This week we celebrate the exquisite and outstanding Lesser flamingo, Phoenicopterus minor. This species is “lesser” only in the sense that it is the smallest of the six species of the flamingo family. They have the biggest population of all flamingos, with two to three million individuals. They are also tolerant to extreme environments – their habitat is hostile for many animals and plants due to high temperatures, salinity, and alkalinity, but the Lesser flamingos are superbly adapted. Living around lagoons or lakes of Africa and India, they walk through shallow waters with their thin, pink legs as they feed - bending their necks downward to filter their food. It is thanks to their diet - rich in carotenoid pigments - that their feathers become remarkably pinkish. The bright pink colouration may function as a signal of parental capability, attracting mating partners – as parents take turns in brooding, one of them needs to look for food efficiently. The Lesser flamingo also shines with their spectacular courtship dance: groups of more than 1000 birds march together with a straight-up posture like soldiers, moving their heads and necks synchronously. These extraordinarily social birds also synchronize other activities such as brooding, to “crowd-protect” their offspring. A recent study even suggests that they form lifelong friendships – making it impossible not to fall for the flamboyant flamingo.

© Barthlott, Univ. Bonn

20/04/2020

#16 The Waterwheel plant

The Waterwheel plant, Aldrovanda vesiculosa, might seem harmless with its tiny and delicate appearance while free-floating its “rootless-self” in peat-bog pools, lakes, and river deltas. Especially for an unsuspecting small aquatic invertebrate, who gets unwittingly too close to the Waterwheel and…SNAP! It is trapped in their prey-catching leaves. This remarkable and rare carnivorous aquatic plant has a snap-trap system that can be set off inadvertently by their game - the prey stimulates, mechanically, trigger hairs found in the central region of the trap leaves, prompting the two trap lobes to rapidly (as short as ten milliseconds!) move toward each other. Sadly, this unique species is listed as Endangered by the IUCN Red List of Threatened Species, known in only 50 isolated populations across the globe. The Waterwheel plant faces many threats, including eutrophication and degradation of its wetland habitat, driven by unsustainable agriculture and development. 

© naturepl.com / Roland Seitre / WWF

13/04/2020

#15 Irrawaddy river dolphin

To celebrate Dolphin Day (April 14th), we present to you the charming Irrawaddy river dolphin, Orcaella brevirostris. With a rounded head and no beak, the three subpopulations of this distinctive dolphin can be found swimming along three rivers in South and Southeast Asia - Ayeyarwady River (Myanmar), Mahakam (Indonesia) and Mekong (Cambodia). Recent estimates indicate that there are around 79 individuals left on the Ayeyarwady, indicating this is a species right on the edge. Nonetheless, less than 300 freshwater Irrawaddy dolphins still live, including in Cambodia and Indonesia. Although they are not directly exploited, these river dolphins suffer many threats, including entanglement in gill nets and illegal fishing activities such as electrofishing - which unsustainably removes their food source. Nevertheless, fishing activities can be done in harmony with river dolphins. In the Ayeyarwady river, the local fisherfolk use a traditional fishing method that portrays a unique relationship with the dolphins, called “Cooperative fishing”. The fishermen “call” the dolphins by tapping a stick repeatedly on the side of the boat. If the dolphins are up to fishing, they chase shoals of fish towards the waiting nets and signalize the location of the prey. Once the fishermen cast their nets, the dolphins snatch the escaping fish. As this extraordinary interaction can be seen only in a few places around the world, many initiatives – such as our River Dolphin Rivers - work on the conservation of both the Irrawaddy dolphin and the fishermen’s way of life.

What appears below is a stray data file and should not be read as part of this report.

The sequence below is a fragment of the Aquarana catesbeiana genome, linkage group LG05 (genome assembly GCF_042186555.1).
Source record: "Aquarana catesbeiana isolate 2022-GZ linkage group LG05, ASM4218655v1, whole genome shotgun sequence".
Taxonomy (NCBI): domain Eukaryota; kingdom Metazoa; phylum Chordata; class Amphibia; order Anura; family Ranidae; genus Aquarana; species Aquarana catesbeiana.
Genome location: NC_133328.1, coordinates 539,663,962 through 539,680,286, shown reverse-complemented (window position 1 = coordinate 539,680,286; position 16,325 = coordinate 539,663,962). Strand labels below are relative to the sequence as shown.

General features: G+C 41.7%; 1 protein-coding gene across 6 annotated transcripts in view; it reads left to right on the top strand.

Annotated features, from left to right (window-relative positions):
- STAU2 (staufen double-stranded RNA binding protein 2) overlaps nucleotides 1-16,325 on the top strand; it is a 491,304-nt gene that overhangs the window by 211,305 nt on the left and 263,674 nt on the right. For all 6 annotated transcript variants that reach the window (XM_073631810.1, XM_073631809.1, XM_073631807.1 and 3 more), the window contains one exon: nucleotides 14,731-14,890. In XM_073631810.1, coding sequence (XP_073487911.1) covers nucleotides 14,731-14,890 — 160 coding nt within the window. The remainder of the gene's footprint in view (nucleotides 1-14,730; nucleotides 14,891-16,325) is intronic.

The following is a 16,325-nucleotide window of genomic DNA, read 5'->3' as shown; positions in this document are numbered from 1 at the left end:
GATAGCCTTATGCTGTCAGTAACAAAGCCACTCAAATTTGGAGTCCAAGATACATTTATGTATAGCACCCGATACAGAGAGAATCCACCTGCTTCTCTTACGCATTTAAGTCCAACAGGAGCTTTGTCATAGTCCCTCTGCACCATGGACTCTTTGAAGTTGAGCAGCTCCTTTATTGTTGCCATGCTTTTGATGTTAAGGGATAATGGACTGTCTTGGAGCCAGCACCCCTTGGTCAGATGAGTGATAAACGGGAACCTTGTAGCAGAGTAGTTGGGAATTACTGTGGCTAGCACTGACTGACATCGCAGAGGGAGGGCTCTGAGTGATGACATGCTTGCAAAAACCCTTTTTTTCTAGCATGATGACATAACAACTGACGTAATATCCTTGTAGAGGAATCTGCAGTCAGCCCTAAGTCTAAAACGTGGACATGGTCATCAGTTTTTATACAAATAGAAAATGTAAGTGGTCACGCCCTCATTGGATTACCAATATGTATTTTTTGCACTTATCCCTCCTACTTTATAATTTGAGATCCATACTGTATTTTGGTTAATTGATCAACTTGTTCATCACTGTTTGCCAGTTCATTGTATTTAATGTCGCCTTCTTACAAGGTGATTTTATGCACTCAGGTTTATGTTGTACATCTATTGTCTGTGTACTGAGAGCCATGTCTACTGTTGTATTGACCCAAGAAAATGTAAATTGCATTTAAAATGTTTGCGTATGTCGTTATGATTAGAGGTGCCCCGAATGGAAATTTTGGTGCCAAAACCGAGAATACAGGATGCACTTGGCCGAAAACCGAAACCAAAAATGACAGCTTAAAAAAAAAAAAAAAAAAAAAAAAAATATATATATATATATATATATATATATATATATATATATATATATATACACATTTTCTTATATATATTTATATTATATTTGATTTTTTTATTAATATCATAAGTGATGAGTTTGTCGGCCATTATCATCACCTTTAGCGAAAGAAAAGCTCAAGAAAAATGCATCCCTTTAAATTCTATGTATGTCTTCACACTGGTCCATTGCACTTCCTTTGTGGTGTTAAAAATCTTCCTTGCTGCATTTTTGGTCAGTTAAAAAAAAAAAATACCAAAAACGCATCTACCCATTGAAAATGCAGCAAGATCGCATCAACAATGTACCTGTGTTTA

© Arthur D. Chapman

06/04/2020

#14 Surinam toad

The Surinam toad, Pipa pipa, is a fully aquatic amphibian known for its unusual appearance and fascinating – some might argue horrifying - parental care adaptations. You can find this species mostly in the slow-flowing waters of the Amazon Basin in South America, generally hiding under submerged leaf-litter - with their extremely flattened body and triangular-shaped head, they blend in for looking like a mottled brown leaf. This species also exhibits a unique courtship behaviour: after attracting a mate by making clicking sounds, the male toad mounts onto the back of the larger female and embraces her around the waist - if she is receptive, their mating act starts, and the pair displays some aquatic somersaults that can last for more than 12 hours. With the help of the male, the fertilized eggs are rolled up onto the back of the now upside-down female – the eggs sink into the puffy and swollen skin and are almost completely enveloped by it. The pregnant toad carries the developing offspring for three to five months until the “toadlets” are ready to punch their way out of their mother’s skin pockets, in a bizarre scene that can make many people shiver.

© Jan Hamrsky

30/03/2020

#13 Net-spinning caddis